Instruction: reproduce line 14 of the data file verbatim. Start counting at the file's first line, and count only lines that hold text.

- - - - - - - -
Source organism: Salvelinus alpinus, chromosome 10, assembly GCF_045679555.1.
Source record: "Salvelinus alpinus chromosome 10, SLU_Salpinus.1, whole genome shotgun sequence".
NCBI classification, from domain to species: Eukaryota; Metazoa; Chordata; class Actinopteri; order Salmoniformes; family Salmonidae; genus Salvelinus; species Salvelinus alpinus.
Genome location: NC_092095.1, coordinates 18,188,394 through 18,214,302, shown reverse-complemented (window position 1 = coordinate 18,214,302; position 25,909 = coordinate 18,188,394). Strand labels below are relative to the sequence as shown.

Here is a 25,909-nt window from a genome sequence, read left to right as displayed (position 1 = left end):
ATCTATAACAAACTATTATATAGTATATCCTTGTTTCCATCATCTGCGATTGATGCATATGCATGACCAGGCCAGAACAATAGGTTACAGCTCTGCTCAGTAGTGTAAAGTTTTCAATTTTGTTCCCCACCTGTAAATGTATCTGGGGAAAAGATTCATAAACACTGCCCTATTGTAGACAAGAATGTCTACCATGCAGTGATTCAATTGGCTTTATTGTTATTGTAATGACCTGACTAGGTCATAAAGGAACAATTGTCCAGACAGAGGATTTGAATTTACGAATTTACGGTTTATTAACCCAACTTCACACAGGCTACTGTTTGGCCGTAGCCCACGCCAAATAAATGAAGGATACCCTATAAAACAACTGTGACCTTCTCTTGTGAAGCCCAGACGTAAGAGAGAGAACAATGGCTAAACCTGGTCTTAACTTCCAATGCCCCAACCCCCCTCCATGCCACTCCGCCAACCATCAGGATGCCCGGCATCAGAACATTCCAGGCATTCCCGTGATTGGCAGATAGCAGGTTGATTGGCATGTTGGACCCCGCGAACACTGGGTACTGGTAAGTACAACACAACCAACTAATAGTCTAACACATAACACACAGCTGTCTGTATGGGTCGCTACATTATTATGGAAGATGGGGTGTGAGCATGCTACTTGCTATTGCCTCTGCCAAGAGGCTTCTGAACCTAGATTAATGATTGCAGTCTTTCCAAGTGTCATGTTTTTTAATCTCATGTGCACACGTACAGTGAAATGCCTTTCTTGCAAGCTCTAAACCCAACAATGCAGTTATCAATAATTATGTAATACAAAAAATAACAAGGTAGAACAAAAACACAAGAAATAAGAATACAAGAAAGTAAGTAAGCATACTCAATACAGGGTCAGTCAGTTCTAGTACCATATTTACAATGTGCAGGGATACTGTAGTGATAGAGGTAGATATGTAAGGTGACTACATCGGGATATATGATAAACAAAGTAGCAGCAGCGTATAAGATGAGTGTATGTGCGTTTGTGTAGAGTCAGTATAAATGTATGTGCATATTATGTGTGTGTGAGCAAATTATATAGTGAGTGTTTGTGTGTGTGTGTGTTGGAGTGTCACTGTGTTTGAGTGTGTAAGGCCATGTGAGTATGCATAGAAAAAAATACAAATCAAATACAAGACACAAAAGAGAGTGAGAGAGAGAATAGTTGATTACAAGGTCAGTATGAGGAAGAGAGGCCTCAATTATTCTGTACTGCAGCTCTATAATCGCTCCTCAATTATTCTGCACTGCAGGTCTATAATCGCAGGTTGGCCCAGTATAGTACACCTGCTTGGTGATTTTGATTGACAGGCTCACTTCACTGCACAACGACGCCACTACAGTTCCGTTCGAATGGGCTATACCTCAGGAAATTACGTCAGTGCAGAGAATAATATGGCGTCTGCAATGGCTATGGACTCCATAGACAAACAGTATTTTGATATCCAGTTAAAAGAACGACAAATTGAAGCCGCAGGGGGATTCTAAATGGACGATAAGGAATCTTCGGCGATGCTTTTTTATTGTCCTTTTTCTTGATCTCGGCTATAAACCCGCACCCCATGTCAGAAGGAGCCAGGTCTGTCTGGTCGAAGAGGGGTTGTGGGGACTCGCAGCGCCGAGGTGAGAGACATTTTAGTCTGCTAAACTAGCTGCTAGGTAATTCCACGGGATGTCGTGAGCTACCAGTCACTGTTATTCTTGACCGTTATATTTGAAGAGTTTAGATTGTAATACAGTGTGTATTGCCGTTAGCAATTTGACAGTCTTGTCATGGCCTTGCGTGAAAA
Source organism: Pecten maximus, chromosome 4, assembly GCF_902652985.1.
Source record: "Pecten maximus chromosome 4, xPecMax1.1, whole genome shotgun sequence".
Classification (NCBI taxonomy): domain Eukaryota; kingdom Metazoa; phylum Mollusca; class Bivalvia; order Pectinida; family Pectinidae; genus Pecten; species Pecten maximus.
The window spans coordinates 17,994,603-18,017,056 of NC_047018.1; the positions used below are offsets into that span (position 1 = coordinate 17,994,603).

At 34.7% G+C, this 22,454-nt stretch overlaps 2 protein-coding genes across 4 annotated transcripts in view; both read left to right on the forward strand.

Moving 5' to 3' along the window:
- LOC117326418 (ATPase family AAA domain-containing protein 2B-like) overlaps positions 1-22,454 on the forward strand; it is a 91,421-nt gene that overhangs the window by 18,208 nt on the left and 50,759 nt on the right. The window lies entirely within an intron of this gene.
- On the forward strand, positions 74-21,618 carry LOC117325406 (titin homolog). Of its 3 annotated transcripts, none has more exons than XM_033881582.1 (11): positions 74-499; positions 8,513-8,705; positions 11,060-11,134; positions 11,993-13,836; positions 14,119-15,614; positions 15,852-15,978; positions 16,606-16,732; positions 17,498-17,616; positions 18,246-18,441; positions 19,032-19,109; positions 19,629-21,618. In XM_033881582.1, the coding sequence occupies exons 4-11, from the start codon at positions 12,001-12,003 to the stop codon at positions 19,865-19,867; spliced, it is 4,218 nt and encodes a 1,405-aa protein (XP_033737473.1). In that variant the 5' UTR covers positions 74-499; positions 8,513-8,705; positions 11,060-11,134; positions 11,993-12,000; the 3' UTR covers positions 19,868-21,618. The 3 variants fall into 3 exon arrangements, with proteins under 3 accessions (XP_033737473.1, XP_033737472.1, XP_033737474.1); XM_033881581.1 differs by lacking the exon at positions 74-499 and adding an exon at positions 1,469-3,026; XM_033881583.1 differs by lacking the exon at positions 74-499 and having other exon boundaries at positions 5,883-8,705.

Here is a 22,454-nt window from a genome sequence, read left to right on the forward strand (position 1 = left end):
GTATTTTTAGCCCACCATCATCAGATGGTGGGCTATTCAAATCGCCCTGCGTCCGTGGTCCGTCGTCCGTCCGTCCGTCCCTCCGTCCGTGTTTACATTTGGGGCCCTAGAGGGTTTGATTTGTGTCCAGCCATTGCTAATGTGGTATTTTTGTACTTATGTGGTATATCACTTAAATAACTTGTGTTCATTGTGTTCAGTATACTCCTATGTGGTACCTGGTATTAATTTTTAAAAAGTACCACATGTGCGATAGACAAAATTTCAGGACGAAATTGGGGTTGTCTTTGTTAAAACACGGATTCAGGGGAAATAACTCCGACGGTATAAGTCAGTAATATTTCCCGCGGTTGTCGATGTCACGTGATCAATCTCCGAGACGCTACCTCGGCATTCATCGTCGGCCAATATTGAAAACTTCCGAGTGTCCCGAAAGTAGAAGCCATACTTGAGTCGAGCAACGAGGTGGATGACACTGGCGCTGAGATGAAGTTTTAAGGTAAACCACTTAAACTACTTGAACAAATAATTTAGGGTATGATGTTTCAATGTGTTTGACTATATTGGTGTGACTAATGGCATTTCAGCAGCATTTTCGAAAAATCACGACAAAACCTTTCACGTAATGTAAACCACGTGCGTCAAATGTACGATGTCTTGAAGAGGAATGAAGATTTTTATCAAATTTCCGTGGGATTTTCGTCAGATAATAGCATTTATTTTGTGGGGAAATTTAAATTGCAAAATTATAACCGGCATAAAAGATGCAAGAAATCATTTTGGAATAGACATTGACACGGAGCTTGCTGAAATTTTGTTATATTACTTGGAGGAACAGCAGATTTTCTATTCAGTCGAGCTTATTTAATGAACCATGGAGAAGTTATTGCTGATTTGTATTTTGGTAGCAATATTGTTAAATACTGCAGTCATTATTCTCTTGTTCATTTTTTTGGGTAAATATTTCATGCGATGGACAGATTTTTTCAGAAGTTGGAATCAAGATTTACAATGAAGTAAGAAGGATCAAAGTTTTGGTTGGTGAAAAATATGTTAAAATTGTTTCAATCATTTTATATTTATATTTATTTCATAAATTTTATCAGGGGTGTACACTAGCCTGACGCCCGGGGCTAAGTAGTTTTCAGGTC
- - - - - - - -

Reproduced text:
- On the forward strand, positions 74-21,618 carry LOC117325406 (titin homolog). Of its 3 annotated transcripts, none has more exons than XM_033881582.1 (11): positions 74-499; positions 8,513-8,705; positions 11,060-11,134; positions 11,993-13,836; positions 14,119-15,614; positions 15,852-15,978; positions 16,606-16,732; positions 17,498-17,616; positions 18,246-18,441; positions 19,032-19,109; positions 19,629-21,618. In XM_033881582.1, the coding sequence occupies exons 4-11, from the start codon at positions 12,001-12,003 to the stop codon at positions 19,865-19,867; spliced, it is 4,218 nt and encodes a 1,405-aa protein (XP_033737473.1). In that variant the 5' UTR covers positions 74-499; positions 8,513-8,705; positions 11,060-11,134; positions 11,993-12,000; the 3' UTR covers positions 19,868-21,618. The 3 variants fall into 3 exon arrangements, with proteins under 3 accessions (XP_033737473.1, XP_033737472.1, XP_033737474.1); XM_033881581.1 differs by lacking the exon at positions 74-499 and adding an exon at positions 1,469-3,026; XM_033881583.1 differs by lacking the exon at positions 74-499 and having other exon boundaries at positions 5,883-8,705.